In May 2013, we entered into a satellite construction contract for our ViaSat-2 satellite, which is currently under construction. In addition, construction has commenced on two ViaSat-3 class satellites, our third-generation high-capacity Ka-band satellite design, pursuant to a limited authorization to proceed. We expect to enter into two separate agreements with The Boeing Company (Boeing) for the construction and purchase of the two ViaSat-3 class satellites and the integration of our payload technologies into the satellites, which contracts will replace and supersede the existing limited authorization to proceed, but there can be no assurance that these construction contracts will be entered into with Boeing on the terms we expect or at all. If we are unable to enter into construction contracts with Boeing with respect to our ViaSat-3 class satellites on the terms we expect or at all, our ViaSat-3 satellite program may be materially delayed and we may incur significant additional costs. We may construct and launch additional satellites in the future. The design and construction of satellites require significant investments of capital and management time. Satellite construction and launch are also subject to significant risks, including construction delays, cost overruns, regulatory conditions or delays, unavailability of launch opportunities, launch failure, damage or destruction during launch and improper orbital placement. Unlike our ViaSat-1 and ViaSat-2 satellites, which were or are being constructed in their entirety by the satellite manufacturer, we are for the first time constructing the payload for our ViaSat-3 class satellites ourselves at our own facilities, and expect Boeing to integrate the completed payload into the satellite bus at their facilities. Moreover, the technologies in our ViaSat-3 satellite design are very complex, and there can be no assurance that the technologies will work as we expect or that we will realize any or all of the anticipated benefits of our ViaSat-3 satellite design. Difficulties or delays in the construction or integration of the payload for our ViaSat-3 class satellites or the implementation of our ViaSat-3 satellite design could adversely affect our business plan for these satellites and result in significant additional cost. We have in the past experienced delays in satellite construction and launch which have adversely affected our operations. Future delays may have the same effect. A significant delay in the delivery of any satellite may also adversely affect our business plan for the satellite. If satellite construction schedules are not met, a launch opportunity may not be available at the time the satellite is ready to be launched. The failure to implement our satellite deployment plan on schedule could have a material adverse effect on our business, financial condition and results of operations.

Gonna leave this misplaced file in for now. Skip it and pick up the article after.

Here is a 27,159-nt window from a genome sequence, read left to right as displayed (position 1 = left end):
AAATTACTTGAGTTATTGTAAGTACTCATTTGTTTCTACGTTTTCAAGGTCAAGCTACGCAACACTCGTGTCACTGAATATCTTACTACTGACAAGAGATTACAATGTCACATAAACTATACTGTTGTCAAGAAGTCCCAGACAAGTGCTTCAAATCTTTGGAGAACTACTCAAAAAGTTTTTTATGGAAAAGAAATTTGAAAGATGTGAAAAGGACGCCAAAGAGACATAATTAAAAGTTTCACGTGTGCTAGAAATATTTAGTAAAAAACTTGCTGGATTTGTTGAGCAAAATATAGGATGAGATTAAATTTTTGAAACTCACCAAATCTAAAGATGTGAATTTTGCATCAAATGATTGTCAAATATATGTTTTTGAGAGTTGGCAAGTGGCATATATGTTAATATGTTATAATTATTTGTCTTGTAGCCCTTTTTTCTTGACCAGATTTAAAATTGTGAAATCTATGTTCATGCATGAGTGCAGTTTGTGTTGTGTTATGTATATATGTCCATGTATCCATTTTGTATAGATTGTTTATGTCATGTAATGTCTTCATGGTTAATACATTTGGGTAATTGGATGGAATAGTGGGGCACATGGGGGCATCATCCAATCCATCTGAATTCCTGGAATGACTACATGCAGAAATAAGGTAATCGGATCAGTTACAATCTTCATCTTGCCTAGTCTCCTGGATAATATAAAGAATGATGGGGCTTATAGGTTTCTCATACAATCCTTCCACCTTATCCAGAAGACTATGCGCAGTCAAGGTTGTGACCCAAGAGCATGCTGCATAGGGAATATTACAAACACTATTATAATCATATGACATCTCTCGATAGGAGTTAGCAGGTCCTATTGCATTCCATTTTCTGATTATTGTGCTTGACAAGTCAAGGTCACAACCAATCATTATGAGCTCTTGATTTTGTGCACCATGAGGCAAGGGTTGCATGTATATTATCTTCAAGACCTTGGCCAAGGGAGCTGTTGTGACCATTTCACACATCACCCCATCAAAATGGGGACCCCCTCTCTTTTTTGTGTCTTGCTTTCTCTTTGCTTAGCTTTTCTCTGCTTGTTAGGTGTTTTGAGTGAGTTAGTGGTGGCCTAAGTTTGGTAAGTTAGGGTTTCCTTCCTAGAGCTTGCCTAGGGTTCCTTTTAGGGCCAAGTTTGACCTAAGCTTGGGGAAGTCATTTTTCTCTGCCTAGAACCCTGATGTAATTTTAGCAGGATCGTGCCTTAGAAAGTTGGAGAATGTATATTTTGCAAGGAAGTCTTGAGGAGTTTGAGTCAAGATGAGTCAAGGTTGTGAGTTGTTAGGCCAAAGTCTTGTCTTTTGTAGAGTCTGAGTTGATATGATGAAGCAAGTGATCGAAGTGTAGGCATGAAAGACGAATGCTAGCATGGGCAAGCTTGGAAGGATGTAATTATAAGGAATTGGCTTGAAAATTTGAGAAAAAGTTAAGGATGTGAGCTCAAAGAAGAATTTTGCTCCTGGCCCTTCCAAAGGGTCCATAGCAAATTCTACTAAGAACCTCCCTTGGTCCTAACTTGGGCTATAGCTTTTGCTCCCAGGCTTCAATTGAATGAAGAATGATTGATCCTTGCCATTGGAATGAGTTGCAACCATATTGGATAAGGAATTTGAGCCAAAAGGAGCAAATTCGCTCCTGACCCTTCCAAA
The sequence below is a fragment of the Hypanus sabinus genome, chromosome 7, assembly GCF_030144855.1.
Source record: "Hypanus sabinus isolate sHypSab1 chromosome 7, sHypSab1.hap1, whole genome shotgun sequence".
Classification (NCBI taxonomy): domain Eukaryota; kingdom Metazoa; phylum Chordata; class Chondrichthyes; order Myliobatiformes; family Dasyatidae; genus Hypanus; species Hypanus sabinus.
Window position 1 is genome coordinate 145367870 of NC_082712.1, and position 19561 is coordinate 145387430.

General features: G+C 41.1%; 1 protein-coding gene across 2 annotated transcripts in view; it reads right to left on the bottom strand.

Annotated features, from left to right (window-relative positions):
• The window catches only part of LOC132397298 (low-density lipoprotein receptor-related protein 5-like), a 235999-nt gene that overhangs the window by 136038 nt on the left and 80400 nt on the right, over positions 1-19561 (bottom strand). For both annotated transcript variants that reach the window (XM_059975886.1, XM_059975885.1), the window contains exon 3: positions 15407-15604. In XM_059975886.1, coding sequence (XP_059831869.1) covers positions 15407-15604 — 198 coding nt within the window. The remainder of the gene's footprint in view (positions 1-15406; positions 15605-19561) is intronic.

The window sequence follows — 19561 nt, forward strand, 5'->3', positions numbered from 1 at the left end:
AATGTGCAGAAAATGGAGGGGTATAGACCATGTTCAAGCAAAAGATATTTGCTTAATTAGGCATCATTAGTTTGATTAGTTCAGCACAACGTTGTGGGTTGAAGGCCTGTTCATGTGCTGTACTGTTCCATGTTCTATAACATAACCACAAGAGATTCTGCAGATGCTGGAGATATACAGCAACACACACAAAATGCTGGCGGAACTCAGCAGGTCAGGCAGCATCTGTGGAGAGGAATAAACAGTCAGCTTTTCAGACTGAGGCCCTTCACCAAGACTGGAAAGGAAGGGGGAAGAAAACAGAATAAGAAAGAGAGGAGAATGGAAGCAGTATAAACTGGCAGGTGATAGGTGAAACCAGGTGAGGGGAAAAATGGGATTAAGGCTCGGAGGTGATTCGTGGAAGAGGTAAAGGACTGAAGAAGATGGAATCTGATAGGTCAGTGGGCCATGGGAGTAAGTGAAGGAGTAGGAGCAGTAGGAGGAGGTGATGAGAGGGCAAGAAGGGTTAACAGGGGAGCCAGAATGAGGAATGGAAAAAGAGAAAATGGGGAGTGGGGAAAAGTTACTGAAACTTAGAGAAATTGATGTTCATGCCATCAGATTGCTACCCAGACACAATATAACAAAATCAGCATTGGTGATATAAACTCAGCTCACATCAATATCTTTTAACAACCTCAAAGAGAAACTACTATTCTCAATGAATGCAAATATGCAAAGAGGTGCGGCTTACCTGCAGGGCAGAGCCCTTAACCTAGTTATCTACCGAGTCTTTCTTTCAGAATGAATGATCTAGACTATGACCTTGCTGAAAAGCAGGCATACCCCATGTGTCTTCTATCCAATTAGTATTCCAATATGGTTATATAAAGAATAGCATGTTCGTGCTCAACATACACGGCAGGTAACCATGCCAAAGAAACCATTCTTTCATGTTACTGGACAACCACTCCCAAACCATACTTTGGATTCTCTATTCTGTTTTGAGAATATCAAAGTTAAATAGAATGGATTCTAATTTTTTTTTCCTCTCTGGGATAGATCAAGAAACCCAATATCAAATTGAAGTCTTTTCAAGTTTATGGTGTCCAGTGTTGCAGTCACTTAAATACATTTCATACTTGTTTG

A Launch Failure or Other Satellite Damage or Destruction During Launch, or the Failure of a New Satellite to Achieve its Designated Orbital Location After Launch Could Result in a Total or Partial Satellite Loss

Satellites are subject to certain risks related to failed launches. Launch failures result in significant delays in the deployment of satellites because of the need both to construct replacement satellites, which can take up to 36 months or longer, and to obtain other launch opportunities. Such significant delays could have a material adverse

 

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effect on our business, financial condition and results of operations. The overall historical loss rate in the satellite industry for all launches of commercial satellites in fixed orbits in the last five years is estimated by some industry participants to be approximately 5% but could at any time be higher. Launch vehicles may also under- perform, in which case the satellite may still be able to be placed into service by using its onboard propulsion systems to reach the desired orbital location, but this would cause a reduction in its useful life.

Potential Satellite Losses May Not Be Fully Covered By Insurance, or at All

We currently hold in-orbit insurance for ViaSat-1, WildBlue-1 and Anik F2, and are in the process of placing launch insurance for our ViaSat-2 satellite. We intend to seek launch and in-orbit insurance for any satellite we may construct or acquire in the future. However, we may not be able to obtain insurance, or renew existing insurance, for our satellites on reasonable economic terms or at all. If we are able to obtain or renew our insurance, it may contain customary exclusions and exclusions for past satellite anomalies. A failure to obtain or renew our satellite insurance may also result in a default under our debt instruments. In addition, the occurrence of any anomalies on other satellites, including other Ka-band satellites, or any failures of a satellite using similar components or failures of a similar launch vehicle to any launch vehicle we intend to use for any future satellite (including our ViaSat-2 and ViaSat-3 class satellites), may materially adversely affect our ability to insure the satellites at commercially reasonable premiums or terms, if at all.